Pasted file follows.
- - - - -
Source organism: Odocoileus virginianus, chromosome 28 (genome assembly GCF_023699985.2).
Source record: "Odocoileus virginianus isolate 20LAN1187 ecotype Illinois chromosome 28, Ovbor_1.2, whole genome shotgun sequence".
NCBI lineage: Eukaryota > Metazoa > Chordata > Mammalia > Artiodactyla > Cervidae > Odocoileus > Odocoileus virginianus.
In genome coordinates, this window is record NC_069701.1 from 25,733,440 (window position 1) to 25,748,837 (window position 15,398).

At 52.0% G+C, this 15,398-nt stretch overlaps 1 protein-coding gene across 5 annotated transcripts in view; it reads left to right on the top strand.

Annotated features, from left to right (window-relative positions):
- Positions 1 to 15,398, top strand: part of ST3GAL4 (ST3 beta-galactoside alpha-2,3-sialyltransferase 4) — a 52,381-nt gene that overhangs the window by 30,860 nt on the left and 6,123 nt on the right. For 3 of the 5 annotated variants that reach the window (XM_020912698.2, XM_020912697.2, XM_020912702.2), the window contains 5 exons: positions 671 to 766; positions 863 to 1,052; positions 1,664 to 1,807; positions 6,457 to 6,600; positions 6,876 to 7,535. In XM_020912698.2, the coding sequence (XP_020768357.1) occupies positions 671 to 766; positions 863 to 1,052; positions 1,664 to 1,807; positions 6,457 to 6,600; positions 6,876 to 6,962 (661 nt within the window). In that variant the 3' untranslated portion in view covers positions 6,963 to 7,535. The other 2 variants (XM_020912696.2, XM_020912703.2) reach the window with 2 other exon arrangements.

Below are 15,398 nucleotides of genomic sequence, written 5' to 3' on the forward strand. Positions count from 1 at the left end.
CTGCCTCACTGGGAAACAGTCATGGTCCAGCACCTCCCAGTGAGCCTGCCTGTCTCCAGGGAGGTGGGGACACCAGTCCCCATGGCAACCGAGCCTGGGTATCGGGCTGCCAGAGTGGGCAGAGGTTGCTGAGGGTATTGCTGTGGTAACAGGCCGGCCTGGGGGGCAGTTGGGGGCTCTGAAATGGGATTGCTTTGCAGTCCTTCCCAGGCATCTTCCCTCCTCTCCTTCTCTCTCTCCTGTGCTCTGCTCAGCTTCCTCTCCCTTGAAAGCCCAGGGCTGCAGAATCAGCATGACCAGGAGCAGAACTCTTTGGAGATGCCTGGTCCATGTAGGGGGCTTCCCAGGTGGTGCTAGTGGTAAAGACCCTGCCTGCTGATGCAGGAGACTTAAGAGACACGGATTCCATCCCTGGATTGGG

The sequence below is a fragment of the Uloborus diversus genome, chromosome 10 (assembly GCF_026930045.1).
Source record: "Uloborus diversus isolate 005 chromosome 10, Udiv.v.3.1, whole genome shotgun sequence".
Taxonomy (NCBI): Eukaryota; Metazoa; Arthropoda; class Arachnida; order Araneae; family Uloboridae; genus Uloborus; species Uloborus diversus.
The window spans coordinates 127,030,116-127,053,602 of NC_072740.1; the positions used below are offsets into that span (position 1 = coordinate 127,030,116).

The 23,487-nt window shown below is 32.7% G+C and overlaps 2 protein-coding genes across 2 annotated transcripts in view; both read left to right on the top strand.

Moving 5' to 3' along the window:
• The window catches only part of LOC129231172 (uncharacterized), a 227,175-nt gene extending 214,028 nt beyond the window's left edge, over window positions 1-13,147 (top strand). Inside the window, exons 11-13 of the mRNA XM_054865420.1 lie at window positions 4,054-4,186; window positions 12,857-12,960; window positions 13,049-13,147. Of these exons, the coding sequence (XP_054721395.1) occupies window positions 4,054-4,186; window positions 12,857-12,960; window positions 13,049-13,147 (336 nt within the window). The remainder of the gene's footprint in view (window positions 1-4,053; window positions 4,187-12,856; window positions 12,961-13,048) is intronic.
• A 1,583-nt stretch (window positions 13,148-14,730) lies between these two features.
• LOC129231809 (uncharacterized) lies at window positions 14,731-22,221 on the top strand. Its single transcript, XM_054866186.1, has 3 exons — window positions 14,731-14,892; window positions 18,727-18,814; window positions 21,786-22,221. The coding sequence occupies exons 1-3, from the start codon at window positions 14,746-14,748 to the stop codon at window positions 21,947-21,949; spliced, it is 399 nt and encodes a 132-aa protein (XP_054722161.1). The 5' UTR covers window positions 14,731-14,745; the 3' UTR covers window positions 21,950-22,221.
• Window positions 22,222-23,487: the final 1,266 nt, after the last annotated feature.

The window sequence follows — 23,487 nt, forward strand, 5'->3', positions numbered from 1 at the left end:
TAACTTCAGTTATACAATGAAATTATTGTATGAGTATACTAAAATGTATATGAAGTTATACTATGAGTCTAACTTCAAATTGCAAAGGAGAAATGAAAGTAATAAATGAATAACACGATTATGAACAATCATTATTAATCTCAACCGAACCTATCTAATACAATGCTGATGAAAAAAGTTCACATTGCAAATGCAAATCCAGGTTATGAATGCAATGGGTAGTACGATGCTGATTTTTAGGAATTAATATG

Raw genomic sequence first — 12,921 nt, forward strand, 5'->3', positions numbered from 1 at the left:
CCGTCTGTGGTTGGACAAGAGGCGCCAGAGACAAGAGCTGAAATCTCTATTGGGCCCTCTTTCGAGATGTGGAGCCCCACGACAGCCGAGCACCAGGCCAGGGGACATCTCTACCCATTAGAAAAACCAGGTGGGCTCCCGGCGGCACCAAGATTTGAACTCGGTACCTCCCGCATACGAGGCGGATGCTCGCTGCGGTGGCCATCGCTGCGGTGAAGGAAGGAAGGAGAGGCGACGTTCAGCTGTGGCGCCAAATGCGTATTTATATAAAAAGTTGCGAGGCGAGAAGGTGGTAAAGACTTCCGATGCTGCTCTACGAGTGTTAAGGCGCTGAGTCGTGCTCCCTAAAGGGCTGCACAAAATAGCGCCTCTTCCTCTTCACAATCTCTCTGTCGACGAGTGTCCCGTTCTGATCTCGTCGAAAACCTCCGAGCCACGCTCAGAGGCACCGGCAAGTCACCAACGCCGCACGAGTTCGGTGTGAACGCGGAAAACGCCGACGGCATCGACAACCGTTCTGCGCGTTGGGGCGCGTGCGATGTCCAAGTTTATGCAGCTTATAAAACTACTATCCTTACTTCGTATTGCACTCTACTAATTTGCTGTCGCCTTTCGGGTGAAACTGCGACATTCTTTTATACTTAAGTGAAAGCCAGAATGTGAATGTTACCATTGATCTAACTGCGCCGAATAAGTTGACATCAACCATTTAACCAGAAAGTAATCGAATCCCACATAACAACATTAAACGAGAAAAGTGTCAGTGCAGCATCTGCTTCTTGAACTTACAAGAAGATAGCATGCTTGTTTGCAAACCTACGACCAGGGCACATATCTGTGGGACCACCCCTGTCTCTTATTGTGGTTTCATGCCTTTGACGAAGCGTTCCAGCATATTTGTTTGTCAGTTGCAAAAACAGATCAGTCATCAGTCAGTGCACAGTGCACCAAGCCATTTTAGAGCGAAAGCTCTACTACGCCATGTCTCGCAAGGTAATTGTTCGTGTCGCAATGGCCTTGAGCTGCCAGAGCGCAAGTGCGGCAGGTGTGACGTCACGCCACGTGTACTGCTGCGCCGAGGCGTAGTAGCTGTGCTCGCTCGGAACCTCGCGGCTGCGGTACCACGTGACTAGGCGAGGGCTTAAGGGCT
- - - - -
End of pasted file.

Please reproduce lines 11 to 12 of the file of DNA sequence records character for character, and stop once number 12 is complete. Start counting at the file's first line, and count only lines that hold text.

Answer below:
Source record: "Uloborus diversus isolate 005 chromosome 10, Udiv.v.3.1, whole genome shotgun sequence".
Taxonomy (NCBI): Eukaryota; Metazoa; Arthropoda; class Arachnida; order Araneae; family Uloboridae; genus Uloborus; species Uloborus diversus.